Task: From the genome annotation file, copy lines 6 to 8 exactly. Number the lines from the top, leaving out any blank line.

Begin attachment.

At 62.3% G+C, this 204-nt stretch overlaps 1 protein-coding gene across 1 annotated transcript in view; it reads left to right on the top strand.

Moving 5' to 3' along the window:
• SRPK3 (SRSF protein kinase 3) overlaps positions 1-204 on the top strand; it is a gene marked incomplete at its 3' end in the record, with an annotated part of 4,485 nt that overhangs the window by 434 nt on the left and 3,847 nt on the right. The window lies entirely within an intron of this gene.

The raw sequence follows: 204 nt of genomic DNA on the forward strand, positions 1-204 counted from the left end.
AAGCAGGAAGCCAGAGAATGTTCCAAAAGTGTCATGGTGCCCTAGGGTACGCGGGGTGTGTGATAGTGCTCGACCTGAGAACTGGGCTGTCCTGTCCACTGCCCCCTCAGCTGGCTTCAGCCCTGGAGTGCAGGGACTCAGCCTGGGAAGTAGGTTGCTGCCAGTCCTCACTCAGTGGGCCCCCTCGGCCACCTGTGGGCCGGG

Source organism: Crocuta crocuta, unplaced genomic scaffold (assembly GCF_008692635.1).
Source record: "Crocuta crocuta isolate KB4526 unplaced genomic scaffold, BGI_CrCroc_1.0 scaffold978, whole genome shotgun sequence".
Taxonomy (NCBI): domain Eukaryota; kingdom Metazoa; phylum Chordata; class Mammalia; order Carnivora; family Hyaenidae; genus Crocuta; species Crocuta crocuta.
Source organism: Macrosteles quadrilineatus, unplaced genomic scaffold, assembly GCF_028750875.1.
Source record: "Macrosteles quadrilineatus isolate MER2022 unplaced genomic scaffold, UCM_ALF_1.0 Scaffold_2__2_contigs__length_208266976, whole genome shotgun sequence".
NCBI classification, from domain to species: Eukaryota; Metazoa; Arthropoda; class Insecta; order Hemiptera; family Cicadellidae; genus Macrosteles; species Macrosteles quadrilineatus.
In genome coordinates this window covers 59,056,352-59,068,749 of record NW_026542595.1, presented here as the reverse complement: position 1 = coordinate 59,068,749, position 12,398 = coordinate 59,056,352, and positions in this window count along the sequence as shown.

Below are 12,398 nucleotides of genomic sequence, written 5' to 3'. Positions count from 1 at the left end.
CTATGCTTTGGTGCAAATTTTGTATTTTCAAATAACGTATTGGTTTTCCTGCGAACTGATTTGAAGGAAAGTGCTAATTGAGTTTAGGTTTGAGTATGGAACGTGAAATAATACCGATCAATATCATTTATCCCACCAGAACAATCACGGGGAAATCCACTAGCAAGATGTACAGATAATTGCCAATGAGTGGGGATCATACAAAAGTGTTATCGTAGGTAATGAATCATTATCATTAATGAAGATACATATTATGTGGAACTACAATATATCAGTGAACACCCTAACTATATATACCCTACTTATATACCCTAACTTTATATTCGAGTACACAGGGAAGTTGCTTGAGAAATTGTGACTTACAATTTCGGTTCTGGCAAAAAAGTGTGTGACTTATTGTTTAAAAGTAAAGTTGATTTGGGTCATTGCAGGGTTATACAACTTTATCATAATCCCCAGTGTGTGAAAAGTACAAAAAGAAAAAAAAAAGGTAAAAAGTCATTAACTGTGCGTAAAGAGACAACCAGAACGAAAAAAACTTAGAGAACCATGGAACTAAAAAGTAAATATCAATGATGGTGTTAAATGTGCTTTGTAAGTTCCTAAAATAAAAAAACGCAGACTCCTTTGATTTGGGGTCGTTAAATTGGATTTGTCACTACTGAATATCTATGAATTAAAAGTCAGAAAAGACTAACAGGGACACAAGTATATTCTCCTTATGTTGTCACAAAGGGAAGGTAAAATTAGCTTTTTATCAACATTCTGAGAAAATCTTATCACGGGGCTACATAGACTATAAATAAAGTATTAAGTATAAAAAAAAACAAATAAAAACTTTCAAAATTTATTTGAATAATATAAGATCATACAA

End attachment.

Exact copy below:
Source organism: Crocuta crocuta, unplaced genomic scaffold (assembly GCF_008692635.1).
Source record: "Crocuta crocuta isolate KB4526 unplaced genomic scaffold, BGI_CrCroc_1.0 scaffold978, whole genome shotgun sequence".
Taxonomy (NCBI): domain Eukaryota; kingdom Metazoa; phylum Chordata; class Mammalia; order Carnivora; family Hyaenidae; genus Crocuta; species Crocuta crocuta.